Erebia v. Chrysler, No. C84-7896, Slip op. at 8 (N.D. Ohio Dec. 24, 1986) (Erebia II ).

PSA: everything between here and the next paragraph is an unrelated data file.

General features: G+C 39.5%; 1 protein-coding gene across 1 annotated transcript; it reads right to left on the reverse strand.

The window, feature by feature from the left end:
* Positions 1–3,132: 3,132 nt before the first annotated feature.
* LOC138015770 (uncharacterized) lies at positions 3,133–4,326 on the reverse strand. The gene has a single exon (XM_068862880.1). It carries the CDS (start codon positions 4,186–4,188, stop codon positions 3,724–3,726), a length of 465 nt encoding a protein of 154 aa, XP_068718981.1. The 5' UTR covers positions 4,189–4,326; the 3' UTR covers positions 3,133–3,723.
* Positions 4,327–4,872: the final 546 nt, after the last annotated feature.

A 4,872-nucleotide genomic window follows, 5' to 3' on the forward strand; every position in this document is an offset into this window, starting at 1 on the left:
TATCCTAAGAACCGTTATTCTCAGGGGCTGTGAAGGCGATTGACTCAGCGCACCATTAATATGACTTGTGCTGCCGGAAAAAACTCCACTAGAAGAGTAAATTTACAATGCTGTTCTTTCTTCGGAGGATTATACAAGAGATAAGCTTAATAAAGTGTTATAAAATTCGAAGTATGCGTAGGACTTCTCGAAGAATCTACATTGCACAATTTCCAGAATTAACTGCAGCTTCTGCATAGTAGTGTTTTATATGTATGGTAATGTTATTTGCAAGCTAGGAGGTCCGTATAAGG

Both Chrysler and Erebia appealed the district court's judgment in Erebia II to this circuit which affirmed the jury's verdict and the district court's disposition concluding that Chrysler discharged Erebia as retaliation for previously prosecuting his successful lawsuit against Chrysler. This circuit further concluded that the district court's decision granting a nominal award of $1 in front pay was appropriate because of Erebia's misconduct. However, this circuit reversed the district court's refusal to reinstate Erebia to his supervisory position of employment and remanded the case with instructions to the trial court to determine "whether there is another equivalent position for Erebia at Chrysler for prompt reinstatement which would not involve the same potentiality of sexual harassment." Erebia v. Chrysler, Nos. 87-3297/3298, Slip op. at 7 (863 F.2d 47 Table) (6th Cir. Nov. 25, 1988) (unpublished per curiam), cert. denied, --- U.S. ----, 109 S.Ct. 1747, 104 L.Ed.2d 184 (1989). Erebia thereafter appealed the Sixth Circuit's opinion to the Supreme Court which denied certiorari on April 17, 1989. The case is currently pending in the district court awaiting disposition of the reinstatement issue.